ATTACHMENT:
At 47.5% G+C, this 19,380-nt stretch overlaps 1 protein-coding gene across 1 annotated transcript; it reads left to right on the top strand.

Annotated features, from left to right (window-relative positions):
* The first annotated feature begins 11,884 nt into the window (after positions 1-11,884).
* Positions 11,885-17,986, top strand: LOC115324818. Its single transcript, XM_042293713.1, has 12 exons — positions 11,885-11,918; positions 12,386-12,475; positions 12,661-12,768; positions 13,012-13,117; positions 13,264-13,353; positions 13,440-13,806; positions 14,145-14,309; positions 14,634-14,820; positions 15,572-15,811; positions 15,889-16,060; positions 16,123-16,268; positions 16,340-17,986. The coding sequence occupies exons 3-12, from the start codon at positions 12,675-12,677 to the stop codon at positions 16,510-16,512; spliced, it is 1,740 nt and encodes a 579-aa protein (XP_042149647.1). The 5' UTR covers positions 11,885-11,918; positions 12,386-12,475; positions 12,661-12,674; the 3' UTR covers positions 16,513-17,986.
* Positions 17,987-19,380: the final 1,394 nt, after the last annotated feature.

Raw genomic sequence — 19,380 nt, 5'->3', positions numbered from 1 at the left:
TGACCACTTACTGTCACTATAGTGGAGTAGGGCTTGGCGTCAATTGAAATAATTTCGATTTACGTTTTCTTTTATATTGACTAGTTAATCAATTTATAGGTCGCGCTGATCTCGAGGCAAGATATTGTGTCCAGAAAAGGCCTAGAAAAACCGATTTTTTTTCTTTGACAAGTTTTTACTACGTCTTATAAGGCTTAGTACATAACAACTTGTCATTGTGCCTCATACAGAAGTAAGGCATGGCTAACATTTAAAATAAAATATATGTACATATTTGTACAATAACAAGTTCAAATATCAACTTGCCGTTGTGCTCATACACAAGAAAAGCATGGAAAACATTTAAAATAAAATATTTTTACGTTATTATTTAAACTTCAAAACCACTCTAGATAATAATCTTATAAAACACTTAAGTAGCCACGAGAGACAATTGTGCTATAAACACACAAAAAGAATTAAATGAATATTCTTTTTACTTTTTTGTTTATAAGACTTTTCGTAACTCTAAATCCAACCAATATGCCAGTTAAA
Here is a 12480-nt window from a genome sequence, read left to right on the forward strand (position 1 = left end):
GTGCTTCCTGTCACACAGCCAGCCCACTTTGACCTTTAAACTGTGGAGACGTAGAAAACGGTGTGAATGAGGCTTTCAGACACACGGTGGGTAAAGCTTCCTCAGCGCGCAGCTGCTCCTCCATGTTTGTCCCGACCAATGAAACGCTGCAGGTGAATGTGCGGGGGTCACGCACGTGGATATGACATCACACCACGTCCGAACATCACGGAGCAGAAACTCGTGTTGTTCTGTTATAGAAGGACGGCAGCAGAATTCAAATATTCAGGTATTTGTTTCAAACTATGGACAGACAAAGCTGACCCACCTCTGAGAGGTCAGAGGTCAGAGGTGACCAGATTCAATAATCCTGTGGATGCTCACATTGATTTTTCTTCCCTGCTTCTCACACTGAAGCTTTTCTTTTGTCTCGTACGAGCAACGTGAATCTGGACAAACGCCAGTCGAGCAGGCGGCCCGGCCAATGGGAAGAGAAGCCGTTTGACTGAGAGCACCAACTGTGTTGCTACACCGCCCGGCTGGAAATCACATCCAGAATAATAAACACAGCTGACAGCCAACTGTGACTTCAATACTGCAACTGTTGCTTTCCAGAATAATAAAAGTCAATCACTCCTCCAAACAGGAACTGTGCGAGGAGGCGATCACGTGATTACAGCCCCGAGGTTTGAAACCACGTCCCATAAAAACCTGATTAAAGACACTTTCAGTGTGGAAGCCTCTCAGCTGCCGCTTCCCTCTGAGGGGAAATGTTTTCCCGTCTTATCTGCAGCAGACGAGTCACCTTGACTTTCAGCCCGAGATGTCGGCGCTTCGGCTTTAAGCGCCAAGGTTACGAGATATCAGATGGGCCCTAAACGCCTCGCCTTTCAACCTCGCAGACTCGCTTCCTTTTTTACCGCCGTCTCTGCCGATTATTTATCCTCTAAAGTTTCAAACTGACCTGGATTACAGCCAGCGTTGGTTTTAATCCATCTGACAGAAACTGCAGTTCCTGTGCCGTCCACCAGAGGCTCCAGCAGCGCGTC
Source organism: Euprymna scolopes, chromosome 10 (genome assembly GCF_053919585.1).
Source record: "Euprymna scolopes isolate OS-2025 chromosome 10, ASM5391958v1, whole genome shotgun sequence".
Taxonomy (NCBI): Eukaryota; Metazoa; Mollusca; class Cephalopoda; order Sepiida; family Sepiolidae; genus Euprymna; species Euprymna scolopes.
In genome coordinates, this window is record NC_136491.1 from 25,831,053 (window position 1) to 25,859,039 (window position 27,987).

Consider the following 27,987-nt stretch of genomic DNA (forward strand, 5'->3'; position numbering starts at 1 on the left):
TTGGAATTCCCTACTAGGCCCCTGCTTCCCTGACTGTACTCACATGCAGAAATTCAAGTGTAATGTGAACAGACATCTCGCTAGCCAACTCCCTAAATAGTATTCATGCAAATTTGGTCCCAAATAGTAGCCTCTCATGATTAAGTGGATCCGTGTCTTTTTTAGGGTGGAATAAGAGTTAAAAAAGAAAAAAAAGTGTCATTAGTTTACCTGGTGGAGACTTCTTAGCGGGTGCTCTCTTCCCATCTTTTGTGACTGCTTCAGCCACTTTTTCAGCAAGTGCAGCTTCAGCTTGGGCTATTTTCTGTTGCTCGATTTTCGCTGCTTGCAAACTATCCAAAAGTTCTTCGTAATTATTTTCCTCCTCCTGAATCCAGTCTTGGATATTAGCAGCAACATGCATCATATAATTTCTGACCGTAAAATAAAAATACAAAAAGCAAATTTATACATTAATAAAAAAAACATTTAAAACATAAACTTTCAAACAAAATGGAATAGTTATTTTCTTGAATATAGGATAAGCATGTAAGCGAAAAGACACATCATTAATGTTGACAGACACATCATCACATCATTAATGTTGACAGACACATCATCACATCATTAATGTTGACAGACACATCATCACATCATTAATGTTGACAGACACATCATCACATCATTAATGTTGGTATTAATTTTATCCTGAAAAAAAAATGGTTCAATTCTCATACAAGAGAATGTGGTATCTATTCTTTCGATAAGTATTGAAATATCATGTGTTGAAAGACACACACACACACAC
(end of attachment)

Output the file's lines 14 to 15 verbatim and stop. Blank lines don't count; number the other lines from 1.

Consider the following 27,987-nt stretch of genomic DNA (forward strand, 5'->3'; position numbering starts at 1 on the left):
TTGGAATTCCCTACTAGGCCCCTGCTTCCCTGACTGTACTCACATGCAGAAATTCAAGTGTAATGTGAACAGACATCTCGCTAGCCAACTCCCTAAATAGTATTCATGCAAATTTGGTCCCAAATAGTAGCCTCTCATGATTAAGTGGATCCGTGTCTTTTTTAGGGTGGAATAAGAGTTAAAAAAGAAAAAAAAGTGTCATTAGTTTACCTGGTGGAGACTTCTTAGCGGGTGCTCTCTTCCCATCTTTTGTGACTGCTTCAGCCACTTTTTCAGCAAGTGCAGCTTCAGCTTGGGCTATTTTCTGTTGCTCGATTTTCGCTGCTTGCAAACTATCCAAAAGTTCTTCGTAATTATTTTCCTCCTCCTGAATCCAGTCTTGGATATTAGCAGCAACATGCATCATATAATTTCTGACCGTAAAATAAAAATACAAAAAGCAAATTTATACATTAATAAAAAAAACATTTAAAACATAAACTTTCAAACAAAATGGAATAGTTATTTTCTTGAATATAGGATAAGCATGTAAGCGAAAAGACACATCATTAATGTTGACAGACACATCATCACATCATTAATGTTGACAGACACATCATCACATCATTAATGTTGACAGACACATCATCACATCATTAATGTTGACAGACACATCATCACATCATTAATGTTGGTATTAATTTTATCCTGAAAAAAAAATGGTTCAATTCTCATACAAGAGAATGTGGTATCTATTCTTTCGATAAGTATTGAAATATCATGTGTTGAAAGACACACACACACACAC